What to Know About Powertrain Control Modules If You Want to Become a Mechanic

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As any car lover or mechanic knows, a vehicle is comprised of many different parts, each of which has a different function. So, how do all the various parts inside a car operate so smoothly together? You have the car’s powertrain control module to thank for that.
As the onboard control unit for a vehicle’s transmission, charging, emissions and other modules, the PCM is essential for keeping a car running smoothly. The PCM not only notifies the driver when problems with the vehicle occur, but it is also one of the key components for maintaining the vehicle’s overall well-being. Here’s what you need to know about powertrain control modules before embarking on your career as a mechanic.

The PCM is Essentially the Brains Behind the Car’s Everyday Operations

In many ways, a powertrain control module coordinates and controls a car’s various functions, much like how the brain does the same for human beings. The PCM takes information from sensors located throughout the car and uses this data to help improve the performance and management of the engine.
Additionally, should problems arise in the car’s transmission or any other subsystem, it is the PCM that will typically alert the driver so they can rectify the issue. Should the powertrain control module not function correctly, subsystems within the vehicle will not be able to communicate normally with one another, leading to possible damage to the vehicle. Among the components that are controlled by the PCM include the automatic transmission, anti-lock brakes and fuel injection systems, among others.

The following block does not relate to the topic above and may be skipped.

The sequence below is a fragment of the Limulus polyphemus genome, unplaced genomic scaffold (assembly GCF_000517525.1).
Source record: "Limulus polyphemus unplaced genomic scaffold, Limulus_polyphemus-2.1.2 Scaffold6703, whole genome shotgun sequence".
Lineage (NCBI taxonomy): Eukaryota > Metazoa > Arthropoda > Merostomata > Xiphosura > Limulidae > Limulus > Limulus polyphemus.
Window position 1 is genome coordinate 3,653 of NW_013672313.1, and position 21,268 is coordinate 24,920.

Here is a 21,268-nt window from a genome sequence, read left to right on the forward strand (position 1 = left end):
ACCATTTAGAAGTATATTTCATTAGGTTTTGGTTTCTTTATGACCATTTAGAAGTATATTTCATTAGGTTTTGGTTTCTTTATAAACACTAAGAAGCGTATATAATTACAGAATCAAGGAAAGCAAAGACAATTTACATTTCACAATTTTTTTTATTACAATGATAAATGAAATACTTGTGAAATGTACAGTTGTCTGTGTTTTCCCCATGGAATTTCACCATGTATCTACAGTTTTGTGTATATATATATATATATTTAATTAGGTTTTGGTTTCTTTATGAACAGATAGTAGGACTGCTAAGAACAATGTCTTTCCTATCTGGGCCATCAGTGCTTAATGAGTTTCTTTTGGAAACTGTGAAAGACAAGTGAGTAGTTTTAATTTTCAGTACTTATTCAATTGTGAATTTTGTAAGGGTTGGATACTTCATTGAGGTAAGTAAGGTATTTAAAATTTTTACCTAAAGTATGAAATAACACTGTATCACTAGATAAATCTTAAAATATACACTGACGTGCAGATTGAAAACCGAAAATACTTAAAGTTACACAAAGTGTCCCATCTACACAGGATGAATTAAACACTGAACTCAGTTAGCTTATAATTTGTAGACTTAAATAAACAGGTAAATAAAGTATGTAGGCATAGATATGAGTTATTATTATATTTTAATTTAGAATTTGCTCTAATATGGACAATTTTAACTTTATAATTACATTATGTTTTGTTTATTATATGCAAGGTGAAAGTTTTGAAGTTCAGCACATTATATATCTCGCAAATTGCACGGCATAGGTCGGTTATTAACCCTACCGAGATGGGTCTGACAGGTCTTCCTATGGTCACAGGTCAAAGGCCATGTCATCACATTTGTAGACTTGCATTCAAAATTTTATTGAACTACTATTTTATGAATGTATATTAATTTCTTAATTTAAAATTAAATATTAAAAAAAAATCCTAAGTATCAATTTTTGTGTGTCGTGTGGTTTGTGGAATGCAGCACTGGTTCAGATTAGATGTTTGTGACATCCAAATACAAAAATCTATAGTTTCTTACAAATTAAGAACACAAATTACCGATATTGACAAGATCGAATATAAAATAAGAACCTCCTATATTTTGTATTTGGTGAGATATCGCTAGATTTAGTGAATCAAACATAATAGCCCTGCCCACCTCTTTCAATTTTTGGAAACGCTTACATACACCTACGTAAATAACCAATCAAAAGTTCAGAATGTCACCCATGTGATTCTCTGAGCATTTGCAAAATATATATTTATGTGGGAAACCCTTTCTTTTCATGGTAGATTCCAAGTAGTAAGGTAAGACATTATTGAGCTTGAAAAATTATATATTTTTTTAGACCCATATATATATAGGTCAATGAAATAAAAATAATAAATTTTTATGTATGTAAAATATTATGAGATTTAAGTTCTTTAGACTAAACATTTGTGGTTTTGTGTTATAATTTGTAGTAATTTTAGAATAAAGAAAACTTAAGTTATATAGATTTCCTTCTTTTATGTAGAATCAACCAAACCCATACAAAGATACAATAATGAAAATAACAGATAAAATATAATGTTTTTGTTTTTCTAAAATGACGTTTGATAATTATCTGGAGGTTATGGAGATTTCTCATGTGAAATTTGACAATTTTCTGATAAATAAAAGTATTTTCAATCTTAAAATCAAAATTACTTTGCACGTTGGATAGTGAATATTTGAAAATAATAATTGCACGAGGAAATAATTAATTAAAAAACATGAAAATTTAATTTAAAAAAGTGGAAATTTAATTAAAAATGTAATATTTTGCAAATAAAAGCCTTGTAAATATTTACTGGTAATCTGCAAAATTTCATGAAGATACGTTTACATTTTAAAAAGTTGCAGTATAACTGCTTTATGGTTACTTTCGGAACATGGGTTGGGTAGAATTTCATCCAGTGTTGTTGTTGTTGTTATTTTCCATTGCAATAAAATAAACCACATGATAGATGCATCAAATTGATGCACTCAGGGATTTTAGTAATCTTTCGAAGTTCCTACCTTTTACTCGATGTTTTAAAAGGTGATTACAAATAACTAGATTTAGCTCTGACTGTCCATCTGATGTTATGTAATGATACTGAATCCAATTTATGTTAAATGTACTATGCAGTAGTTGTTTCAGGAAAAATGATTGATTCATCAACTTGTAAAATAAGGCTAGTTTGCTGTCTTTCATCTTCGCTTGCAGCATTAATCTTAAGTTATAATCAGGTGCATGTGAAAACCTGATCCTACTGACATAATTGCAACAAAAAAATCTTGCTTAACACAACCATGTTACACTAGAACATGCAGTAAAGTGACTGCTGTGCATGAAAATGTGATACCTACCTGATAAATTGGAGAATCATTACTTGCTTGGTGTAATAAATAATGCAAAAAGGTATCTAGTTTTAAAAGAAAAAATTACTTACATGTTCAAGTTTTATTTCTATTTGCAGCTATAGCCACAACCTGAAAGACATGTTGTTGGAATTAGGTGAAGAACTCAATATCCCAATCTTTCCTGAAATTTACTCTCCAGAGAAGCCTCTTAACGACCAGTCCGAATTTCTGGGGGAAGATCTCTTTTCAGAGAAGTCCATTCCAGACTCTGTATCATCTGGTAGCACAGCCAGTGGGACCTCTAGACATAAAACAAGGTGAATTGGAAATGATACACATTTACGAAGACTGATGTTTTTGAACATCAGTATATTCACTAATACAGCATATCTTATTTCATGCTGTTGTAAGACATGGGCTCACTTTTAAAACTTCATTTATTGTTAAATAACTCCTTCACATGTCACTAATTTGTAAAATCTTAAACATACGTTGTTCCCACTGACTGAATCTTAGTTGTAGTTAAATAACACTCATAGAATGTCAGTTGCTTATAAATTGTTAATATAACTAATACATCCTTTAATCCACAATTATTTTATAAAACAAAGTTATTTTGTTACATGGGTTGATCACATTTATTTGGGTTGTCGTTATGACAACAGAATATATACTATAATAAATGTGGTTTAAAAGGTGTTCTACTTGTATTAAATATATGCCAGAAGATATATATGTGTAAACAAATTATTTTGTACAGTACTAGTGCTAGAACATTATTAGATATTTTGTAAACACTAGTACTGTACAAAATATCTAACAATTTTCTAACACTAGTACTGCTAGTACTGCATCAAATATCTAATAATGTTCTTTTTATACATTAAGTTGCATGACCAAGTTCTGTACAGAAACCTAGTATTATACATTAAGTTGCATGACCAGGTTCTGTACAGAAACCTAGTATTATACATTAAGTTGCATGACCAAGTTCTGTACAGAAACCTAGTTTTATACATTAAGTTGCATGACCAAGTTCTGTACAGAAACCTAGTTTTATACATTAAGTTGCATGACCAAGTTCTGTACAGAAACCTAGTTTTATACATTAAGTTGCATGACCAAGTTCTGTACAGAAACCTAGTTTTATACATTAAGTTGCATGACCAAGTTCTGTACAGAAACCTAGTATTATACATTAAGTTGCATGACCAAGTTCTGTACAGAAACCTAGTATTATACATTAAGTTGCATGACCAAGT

Two Control Units Comprise the PCM: the Engine’s and the Transmission’s

The powertrain control module has two subsystems working together to essentially act as the vehicle’s computer: the engine control units (ECU) and the transmission control units (TCU). With the former, a number of actuators within the vehicle’s internal combustion engine are controlled to maximize the performance of the engine, such as by controlling functions like fuel injection and ignition timing. The TCU, meanwhile, changes gears based on information from sensors in order to help improve the vehicle’s fuel economy and the performance of its engine. Any student hoping to graduate from auto mechanic college will need to know how both components function, and how to diagnose and resolve any problems with either one.

The engine control unit is one of the PCU’s two subsystems
The engine control unit is one of the PCU’s two subsystems

To Become a Mechanic, Learn How to Resolve Issues with the PCM

There are various ways a powertrain control module can malfunction or become damaged, and it’s important to study the processes for how to repair and/or replace it. Whether it’s through corrosion (by water or any other substance), short circuiting, or general wear and tear, it’s important for anyone hoping to become a mechanic to know how to resolve these problems so that the PCM can function properly again.
Check the subsystems of the engine to ensure all components are running smoothly, especially if the car has issues starting or if the engine’s performance is subpar. If this is the case, a partial or full replacement of the PCM is likely necessary—though only a partial replacement is often the case if certain parts are the root of the problem. Either way, you should make sure your customers know that when it comes to diagnosing and repairing problems with the PCM, this is a job best left to the pros.

A mechanic is the safest bet for properly diagnosing and repairing issues with the PCM
A mechanic is the safest bet for properly diagnosing and repairing issues with the PCM

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